The new engine used small 4-cylinder gray main bearings, which was no problem, since my father made new bearings. He poured the Babbit bearings in place, making them out of lead and tin, hardened with tin scraped and honed. In about three weeks, after my father had repaired the engine and boat transom, the Dobbs was ready to go back in the water.
Unfortunately, during a fast test run downriver to Wright's Point and back, the bearings gave out. We managed to get back to our dock, slowly, with the engine knocking loudly. No one was very happy. With the engine back on the dock, my father determined that the first bearing metal mixture was too soft, so he mixed more tin in the second time and repoured the bearings. This time, it was a success.
Restored beyond her previous glory, the Dobbs was now capable of reaching (maybe) 12 MPH, surpassing her previous top speed of (maybe)10 MPH – she was a fast boat and a pleasure to drive.
The Dobbs actually backed both ways, steered by a rudder only slightly smaller than a barn door, and swinging a 16 x 16 prop; you could leave Grindstone Island, head for Clayton, and hardly touch the steering handle again.
I was using the Dobbs for my transport to school from Grindstone to Clayton, almost every day. I could leave home a full hour later than if I chose to cross the River with the other school kids on the boat the Mary E., with Captain Bob Garnsey and his chief mate Clara. It was the same 15-minute walk to school from the dock. But I could be home to help with milking the twenty head of cows by hand, clean up, and cool the milk in water pumped from the River, rather than leaving an hour earlier for a morning ride on the Mary E.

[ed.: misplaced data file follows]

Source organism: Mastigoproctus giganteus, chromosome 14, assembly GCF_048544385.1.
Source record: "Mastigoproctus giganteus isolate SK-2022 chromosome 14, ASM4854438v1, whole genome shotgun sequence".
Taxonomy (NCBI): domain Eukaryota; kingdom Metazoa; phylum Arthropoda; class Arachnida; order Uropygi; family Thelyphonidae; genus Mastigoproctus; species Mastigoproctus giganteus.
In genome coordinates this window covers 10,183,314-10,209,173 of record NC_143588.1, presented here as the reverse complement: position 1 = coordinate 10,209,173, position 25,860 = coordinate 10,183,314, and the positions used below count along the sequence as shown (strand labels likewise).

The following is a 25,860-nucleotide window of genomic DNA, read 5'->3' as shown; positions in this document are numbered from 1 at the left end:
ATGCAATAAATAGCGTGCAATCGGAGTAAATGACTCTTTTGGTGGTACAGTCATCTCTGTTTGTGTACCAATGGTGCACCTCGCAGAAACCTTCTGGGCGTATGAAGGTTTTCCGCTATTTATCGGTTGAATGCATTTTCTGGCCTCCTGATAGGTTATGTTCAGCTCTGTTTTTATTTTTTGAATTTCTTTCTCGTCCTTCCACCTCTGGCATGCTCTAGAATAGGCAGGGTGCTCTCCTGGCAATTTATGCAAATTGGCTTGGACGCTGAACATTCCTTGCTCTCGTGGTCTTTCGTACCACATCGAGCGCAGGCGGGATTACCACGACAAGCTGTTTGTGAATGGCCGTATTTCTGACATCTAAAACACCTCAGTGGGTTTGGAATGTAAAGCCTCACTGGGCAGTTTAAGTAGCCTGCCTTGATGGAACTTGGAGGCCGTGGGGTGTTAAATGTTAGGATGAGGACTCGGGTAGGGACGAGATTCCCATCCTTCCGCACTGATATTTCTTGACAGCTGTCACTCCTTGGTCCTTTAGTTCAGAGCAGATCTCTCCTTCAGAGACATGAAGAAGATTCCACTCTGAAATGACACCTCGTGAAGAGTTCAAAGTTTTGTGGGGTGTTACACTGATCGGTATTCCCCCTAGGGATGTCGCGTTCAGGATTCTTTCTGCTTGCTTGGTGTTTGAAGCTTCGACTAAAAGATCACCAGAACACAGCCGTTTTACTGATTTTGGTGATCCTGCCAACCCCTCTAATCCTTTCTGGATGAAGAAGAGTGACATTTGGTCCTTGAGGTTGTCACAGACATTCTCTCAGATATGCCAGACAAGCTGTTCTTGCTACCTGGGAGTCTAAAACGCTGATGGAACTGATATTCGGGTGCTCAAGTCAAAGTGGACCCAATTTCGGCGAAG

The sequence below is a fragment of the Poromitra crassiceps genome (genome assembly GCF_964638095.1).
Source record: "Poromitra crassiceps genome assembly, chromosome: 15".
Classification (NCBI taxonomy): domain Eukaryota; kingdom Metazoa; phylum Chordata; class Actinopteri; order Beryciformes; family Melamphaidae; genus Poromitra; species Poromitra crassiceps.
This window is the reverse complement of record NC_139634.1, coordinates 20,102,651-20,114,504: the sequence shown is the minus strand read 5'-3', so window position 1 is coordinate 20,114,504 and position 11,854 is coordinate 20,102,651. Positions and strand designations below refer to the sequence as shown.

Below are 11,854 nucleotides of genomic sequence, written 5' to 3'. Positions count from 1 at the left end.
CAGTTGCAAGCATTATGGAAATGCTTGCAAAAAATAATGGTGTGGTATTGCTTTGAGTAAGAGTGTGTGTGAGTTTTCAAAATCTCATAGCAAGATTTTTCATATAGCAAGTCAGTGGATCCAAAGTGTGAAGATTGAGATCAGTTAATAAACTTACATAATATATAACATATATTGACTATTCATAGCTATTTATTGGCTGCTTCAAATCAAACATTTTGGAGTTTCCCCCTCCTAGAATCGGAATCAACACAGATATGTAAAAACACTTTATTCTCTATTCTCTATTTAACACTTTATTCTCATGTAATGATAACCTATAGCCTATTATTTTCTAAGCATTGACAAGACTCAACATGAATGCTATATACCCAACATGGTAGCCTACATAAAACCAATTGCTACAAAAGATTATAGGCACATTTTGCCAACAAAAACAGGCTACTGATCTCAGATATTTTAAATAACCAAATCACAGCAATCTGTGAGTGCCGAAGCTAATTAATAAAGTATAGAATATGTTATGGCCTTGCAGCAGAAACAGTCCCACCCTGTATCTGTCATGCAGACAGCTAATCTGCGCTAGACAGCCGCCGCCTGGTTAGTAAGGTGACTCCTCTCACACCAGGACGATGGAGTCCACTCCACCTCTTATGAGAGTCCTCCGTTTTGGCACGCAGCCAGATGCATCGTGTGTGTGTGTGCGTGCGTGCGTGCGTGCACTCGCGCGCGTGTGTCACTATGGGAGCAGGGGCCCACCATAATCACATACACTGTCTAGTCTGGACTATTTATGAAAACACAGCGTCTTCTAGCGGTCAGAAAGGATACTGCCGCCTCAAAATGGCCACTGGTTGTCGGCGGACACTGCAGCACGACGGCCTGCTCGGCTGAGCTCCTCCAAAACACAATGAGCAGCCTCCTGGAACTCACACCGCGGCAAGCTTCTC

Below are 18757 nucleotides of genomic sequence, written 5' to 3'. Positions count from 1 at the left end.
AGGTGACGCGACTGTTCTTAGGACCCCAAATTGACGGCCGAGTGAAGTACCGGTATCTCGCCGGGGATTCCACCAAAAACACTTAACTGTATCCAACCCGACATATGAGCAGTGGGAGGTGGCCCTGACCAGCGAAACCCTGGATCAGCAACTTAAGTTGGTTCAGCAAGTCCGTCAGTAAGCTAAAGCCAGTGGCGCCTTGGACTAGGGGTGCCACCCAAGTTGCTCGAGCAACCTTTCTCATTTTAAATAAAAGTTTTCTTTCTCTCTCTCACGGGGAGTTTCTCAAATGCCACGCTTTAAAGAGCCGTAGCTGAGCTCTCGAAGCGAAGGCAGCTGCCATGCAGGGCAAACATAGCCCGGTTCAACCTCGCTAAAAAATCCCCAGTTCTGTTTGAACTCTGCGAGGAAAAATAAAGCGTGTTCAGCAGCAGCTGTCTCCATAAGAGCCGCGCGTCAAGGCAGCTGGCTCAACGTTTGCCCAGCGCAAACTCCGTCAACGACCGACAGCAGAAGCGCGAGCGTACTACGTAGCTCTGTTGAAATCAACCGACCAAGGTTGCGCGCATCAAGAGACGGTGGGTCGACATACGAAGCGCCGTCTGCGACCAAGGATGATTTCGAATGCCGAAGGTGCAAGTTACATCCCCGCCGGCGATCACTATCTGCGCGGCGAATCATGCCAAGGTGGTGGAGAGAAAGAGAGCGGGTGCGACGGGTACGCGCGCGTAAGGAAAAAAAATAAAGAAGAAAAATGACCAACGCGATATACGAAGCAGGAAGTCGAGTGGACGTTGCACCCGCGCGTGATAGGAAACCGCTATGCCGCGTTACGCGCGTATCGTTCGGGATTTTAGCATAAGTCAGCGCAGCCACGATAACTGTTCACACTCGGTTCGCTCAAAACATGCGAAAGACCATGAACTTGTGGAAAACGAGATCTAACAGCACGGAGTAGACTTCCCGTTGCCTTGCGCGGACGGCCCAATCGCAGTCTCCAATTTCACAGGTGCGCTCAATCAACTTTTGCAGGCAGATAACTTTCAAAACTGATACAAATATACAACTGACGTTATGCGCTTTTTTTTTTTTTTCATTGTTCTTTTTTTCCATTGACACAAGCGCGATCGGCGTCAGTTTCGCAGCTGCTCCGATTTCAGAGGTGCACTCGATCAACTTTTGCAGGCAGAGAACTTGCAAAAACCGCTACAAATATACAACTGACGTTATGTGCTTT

Got Fog, no problem
Somedays, there would be heavy fog; no wind, no sun, and no time to wait for the fog to lift or burn off. I had a WW II compass, which I think Buck Dano brought home from the South Pacific after the war, probably a compass from some Japanese aircraft. It was mounted inside of a wooden box, a generous 4 inches in diameter, the dial marked with Arabic numbers, placed on the small bow deck, almost on top of the brass fill pipe. I could set my course across the River, due south and I would be at the dock in Clayton in about twenty-five minutes.
At the ten-minute mark, crossing in the fog, I would stop and listen to the sounds of the terns and wings of eagles and know I was in the right place. At twenty minutes into the foggy River crossing, I would stop and listen for the sound of the foundry at the Frink Factory in Clayton, and knew my destination would be straight ahead through the fog, even if I couldn’t see it.
One foggy morning, the Mary E. crossed directly ahead of me, coming from the direction of Round Island – almost in the steamship channel heading for Lake Ontario; Captain Bob never saw me, and I still wonder where he’d been and where he was going!
Another morning, when I arrived in Clayton at the dock, the Chief of Police helped me tie up the Dobbs As part of our usual conversation, he casually remarked, "Did you know that the Dobbswould hold twenty-one cases of Canadian Whiskey?" Although I am confident today that the sturdy old Dobbs had experienced other adventures on the River, perhaps even during Prohibition, I wish that she could have talked to tell me about them!
By Manley Rusho
Manley Rusho was born on Grindstone Island nine decades ago. This Editor and his many friends wish him continued good health and we thank him for sharing his memories with us.
Please click here if you are unable to post your comment.